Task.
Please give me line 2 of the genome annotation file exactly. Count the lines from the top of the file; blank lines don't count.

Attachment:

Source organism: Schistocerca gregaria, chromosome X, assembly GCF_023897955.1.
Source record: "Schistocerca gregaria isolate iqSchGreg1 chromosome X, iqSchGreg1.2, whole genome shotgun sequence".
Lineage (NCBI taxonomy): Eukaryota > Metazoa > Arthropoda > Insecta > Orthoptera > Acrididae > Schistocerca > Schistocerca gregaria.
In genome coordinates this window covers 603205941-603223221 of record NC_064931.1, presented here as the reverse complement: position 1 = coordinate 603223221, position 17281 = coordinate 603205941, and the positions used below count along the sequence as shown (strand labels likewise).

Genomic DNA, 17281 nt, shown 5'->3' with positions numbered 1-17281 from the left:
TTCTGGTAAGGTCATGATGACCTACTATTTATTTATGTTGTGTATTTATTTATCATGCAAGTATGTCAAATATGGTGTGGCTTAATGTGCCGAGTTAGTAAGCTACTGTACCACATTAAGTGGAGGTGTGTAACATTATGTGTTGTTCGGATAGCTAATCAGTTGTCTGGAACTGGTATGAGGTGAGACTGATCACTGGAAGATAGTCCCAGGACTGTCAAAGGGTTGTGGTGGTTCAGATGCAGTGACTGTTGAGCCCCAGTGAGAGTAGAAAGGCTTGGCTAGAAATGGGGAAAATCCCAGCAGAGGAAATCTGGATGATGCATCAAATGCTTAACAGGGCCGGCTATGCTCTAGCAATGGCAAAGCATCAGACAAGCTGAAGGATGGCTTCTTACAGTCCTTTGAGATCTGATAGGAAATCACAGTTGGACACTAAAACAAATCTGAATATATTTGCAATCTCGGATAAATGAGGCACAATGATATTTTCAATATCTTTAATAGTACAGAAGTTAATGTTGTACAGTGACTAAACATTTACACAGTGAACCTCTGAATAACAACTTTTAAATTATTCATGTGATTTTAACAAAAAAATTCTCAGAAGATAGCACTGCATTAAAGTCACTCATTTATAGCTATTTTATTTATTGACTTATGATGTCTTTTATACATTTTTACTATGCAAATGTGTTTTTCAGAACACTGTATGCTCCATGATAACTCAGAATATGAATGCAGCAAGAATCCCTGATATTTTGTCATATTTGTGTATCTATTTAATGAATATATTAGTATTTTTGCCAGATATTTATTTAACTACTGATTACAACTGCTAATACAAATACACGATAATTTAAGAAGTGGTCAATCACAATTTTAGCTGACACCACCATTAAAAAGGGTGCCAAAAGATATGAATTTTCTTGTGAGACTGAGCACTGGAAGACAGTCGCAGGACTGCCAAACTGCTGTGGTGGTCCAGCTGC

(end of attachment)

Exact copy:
Source record: "Schistocerca gregaria isolate iqSchGreg1 chromosome X, iqSchGreg1.2, whole genome shotgun sequence".